WIT Press


The Relation Between Stroke Work And End-diastolic Volume In The Ventricles

Price

Free (open access)

Paper DOI

10.2495/BIO050121

Volume

8

Pages

9

Published

2005

Size

294 kb

Author(s)

R. M. Shoucri

Abstract

Several experimental studies have been published in the literature about the apparent linearity of the relation between stroke work (SW) and end-diastolic volume (Ved), which is usually referred to as the preload recruitable stroke work (PRSW). Experimental results seem to suggest that in the study of the performance of the ventricles the PRSW relation gives more consistent results compared to the variability of the parameters based on the end-systolic pressurevolume relation (ESPVR). In this theoretical study it is shown that the relation between SW and Ved is non-linear. Moreover it is shown that this relation can be described by the same parameters used to describe the ESPVR. Applications to experimental data published in the literature are discussed. Keywords: preload recruitable stroke work, end-systolic pressure-volume relation, preload of left/right ventricular ejection, pressure-volume relation in the ventricles, active force of the myocardium, peak isovolumic pressure. 1 Introduction The relation between stroke work (SW) and end-diastolic volume (Ved) is also called the preload recruitable stroke work (PRSW) (Glower et al [1], Little and Cheng [2]). The PRSW relation shows an apparent linearity and is considered as a way to express the Frank-Starling mechanism; the larger the initial stretch of the cardiac muscle, the stronger is the contraction of the myocardium. It can be used to describe the contractility of the cardiac muscle and appears to give more consistent results than the parameters derived from the end-systolic pressurevolume relation (ESPVR) (Suzuki et al [3], Karunanithi et al [4]).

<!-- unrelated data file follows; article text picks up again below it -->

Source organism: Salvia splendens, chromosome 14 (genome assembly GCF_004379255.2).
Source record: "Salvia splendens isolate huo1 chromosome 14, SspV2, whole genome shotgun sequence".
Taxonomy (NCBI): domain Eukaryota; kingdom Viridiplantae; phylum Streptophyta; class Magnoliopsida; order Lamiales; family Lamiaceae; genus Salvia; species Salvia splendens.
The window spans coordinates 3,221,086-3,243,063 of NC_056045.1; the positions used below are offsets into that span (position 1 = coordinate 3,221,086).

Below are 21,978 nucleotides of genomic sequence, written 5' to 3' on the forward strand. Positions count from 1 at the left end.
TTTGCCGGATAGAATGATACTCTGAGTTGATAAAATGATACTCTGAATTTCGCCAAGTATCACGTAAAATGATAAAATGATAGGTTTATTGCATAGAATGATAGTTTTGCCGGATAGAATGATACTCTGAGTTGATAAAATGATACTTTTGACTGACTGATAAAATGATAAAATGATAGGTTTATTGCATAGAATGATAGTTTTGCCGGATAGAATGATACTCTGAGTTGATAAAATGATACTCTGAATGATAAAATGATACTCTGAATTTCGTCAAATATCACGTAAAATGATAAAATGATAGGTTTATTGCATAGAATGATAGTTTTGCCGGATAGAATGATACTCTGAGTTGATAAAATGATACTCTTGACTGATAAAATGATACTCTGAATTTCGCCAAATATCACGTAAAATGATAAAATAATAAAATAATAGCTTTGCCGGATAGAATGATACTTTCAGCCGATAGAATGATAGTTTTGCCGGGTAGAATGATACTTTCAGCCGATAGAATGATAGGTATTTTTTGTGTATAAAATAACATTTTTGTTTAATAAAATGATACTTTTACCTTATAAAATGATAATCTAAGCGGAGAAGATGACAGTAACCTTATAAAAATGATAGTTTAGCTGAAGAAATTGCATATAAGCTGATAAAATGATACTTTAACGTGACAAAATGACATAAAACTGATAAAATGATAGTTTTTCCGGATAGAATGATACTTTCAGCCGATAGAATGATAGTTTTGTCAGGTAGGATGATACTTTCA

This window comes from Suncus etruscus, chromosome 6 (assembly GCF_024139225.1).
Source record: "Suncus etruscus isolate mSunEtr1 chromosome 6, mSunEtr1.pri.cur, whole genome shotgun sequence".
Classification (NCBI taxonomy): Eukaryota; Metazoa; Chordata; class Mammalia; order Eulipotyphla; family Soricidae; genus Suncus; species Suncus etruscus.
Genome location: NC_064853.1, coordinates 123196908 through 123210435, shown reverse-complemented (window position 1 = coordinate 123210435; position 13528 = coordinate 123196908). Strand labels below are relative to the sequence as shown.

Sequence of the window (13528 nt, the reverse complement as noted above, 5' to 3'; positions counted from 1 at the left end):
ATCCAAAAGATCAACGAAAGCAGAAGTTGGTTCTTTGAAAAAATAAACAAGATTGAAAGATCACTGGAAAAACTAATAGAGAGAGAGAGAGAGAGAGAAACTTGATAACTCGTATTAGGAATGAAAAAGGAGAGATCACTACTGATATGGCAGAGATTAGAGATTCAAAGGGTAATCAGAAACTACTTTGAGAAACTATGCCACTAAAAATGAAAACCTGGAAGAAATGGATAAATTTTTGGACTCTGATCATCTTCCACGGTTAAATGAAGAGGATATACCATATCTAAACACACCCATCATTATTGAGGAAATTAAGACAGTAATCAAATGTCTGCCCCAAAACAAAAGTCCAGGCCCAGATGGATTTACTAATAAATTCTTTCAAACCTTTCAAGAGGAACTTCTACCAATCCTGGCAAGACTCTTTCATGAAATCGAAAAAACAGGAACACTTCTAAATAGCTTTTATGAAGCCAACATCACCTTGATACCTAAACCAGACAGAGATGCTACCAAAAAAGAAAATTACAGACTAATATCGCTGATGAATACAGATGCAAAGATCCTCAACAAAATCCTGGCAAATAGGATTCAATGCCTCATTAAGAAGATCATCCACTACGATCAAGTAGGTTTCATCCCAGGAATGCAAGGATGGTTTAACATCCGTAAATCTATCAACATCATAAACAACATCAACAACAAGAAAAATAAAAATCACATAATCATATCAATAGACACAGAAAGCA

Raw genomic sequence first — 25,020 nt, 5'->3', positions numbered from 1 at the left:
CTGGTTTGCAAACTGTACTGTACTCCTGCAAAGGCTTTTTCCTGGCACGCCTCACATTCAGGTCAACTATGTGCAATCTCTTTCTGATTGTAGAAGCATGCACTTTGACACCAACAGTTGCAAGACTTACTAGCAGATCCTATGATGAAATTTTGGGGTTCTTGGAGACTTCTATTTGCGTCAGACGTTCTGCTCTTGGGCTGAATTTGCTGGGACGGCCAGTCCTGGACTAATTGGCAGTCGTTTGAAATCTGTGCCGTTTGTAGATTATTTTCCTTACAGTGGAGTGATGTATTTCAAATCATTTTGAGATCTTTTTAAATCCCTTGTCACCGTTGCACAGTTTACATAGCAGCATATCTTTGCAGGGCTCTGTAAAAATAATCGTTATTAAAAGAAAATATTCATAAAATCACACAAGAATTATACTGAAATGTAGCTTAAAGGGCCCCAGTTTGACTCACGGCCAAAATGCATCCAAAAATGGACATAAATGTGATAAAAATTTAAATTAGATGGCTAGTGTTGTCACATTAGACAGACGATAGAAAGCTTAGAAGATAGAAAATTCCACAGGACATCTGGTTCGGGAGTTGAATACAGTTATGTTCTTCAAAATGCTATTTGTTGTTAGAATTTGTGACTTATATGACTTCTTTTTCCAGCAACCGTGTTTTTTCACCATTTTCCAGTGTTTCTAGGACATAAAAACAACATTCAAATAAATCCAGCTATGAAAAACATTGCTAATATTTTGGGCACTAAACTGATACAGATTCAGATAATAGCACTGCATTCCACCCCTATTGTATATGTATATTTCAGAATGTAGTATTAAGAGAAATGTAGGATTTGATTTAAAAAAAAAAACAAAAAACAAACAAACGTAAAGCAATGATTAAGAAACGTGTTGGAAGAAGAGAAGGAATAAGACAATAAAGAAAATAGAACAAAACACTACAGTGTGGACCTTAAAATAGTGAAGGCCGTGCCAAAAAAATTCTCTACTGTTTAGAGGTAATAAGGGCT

Keywords

preload recruitable stroke work, end-systolic pressure-volume relation, preload of left/right ventricular ejection, pressure-volume relation in the ventricles, active force of the myocardium, peak isovolumic pressure.